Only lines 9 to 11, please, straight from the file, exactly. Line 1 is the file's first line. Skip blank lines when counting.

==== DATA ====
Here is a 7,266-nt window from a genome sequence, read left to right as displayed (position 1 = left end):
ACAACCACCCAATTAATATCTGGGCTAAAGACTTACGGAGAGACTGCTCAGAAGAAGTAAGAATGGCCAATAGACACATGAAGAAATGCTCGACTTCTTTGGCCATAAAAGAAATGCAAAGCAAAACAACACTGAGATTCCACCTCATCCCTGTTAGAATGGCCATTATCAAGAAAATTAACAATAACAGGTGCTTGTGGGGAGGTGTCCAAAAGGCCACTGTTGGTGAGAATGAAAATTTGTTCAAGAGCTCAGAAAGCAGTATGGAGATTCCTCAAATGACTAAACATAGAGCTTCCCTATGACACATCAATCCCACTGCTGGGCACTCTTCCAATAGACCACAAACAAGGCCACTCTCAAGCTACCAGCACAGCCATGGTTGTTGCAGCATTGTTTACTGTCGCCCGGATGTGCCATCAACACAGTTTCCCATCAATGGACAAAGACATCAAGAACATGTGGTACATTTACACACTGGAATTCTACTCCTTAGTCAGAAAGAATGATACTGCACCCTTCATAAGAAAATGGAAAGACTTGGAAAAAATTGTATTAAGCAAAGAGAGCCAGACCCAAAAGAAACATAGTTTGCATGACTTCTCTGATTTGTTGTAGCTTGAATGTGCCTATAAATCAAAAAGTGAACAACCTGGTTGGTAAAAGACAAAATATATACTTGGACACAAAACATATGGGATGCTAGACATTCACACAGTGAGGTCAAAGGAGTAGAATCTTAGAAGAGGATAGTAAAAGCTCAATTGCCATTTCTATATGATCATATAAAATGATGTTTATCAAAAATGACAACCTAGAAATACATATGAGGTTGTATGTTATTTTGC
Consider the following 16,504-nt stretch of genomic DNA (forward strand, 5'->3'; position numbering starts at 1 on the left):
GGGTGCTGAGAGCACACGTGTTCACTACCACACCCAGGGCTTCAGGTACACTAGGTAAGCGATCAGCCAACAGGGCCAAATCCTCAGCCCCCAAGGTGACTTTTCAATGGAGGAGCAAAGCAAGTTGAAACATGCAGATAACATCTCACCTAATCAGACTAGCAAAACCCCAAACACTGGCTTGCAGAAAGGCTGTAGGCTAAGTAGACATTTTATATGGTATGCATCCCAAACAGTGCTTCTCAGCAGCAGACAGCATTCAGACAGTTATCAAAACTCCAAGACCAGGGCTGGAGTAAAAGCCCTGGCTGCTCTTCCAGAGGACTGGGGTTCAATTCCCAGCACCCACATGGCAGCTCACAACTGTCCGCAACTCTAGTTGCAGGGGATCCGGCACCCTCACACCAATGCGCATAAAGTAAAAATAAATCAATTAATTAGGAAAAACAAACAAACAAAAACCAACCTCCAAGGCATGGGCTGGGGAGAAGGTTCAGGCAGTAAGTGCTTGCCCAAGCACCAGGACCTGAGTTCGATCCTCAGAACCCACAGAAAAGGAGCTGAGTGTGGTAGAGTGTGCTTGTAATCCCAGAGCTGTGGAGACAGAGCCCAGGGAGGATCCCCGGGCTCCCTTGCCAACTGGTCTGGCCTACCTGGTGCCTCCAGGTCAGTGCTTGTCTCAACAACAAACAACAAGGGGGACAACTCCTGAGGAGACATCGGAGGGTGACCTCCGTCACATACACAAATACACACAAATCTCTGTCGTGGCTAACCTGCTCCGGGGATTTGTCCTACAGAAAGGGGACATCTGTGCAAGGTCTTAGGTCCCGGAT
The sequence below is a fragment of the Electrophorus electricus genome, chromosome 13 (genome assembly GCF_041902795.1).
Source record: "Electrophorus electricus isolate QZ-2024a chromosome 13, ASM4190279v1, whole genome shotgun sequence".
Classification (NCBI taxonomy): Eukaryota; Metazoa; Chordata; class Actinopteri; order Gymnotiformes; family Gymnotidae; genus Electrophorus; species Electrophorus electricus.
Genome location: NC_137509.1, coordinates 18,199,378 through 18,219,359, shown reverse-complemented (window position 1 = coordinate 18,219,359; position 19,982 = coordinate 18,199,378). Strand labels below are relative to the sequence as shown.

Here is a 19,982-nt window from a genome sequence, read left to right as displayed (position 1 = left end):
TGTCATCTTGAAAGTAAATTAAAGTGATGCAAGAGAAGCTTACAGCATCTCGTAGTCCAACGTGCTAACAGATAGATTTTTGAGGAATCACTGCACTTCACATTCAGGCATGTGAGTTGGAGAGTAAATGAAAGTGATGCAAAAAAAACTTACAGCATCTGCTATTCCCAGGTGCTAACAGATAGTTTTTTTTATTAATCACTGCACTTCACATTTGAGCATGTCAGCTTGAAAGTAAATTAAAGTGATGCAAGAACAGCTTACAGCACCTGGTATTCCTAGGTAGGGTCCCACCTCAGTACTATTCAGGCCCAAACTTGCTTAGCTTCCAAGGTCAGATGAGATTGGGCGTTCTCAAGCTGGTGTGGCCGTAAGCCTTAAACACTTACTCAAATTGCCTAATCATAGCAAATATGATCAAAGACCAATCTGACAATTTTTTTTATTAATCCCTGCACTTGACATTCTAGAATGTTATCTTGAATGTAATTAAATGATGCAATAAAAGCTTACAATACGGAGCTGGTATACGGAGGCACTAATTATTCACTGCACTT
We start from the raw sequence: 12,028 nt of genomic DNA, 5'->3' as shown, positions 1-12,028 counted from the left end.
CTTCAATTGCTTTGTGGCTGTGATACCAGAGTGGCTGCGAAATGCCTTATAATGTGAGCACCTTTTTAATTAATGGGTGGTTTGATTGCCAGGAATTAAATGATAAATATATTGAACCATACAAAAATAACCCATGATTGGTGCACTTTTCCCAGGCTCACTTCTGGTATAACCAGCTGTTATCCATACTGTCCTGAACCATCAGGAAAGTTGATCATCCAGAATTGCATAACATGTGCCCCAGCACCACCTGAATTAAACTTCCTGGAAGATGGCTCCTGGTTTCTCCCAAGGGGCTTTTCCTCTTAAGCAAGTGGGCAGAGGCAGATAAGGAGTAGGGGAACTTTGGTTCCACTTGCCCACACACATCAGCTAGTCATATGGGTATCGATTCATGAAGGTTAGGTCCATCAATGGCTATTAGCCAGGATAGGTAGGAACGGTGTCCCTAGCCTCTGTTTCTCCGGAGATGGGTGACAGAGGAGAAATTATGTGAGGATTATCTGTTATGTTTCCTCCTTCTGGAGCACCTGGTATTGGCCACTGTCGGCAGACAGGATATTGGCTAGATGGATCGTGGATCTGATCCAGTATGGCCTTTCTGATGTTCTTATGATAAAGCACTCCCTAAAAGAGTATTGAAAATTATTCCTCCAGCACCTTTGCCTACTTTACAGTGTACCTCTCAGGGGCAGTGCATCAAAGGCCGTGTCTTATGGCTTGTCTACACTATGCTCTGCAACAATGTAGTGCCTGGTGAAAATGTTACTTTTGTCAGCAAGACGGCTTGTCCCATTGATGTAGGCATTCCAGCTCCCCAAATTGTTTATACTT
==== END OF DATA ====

Here is a 19,982-nt window from a genome sequence, read left to right as displayed (position 1 = left end):
TGTCATCTTGAAAGTAAATTAAAGTGATGCAAGAGAAGCTTACAGCATCTCGTAGTCCAACGTGCTAACAGATAGATTTTTGAGGAATCACTGCACTTCACATTCAGGCATGTGAGTTGGAGAGTAAATGAAAGTGATGCAAAAAAAACTTACAGCATCTGCTATTCCCAGGTGCTAACAGATAGTTTTTTTTATTAATCACTGCACTTCACATTTGAGCATGTCAGCTTGAAAGTAAATTAAAGTGATGCAAGAACAGCTTACAGCACCTGGTATTCCTAGGTAGGGTCCCACCTCAGTACTATTCAGGCCCAAACTTGCTTAGCTTCCAAGGTCAGATGAGATTGGGCGTTCTCAAGCTGGTGTGGCCGTAAGCCTTAAACACTTACTCAAATTGCCTAATCATAGCAAATATGATCAAAGACCAATCTGACAATTTTTTTTATTAATCCCTGCACTTGACATTCTAGAATGTTATCTTGAATGTAATTAAATGATGCAATAAAAGCTTACAATACGGAGCTGGTATACGGAGGCACTAATTATTCACTGCACTT
We start from the raw sequence: 12,028 nt of genomic DNA, 5'->3' as shown, positions 1-12,028 counted from the left end.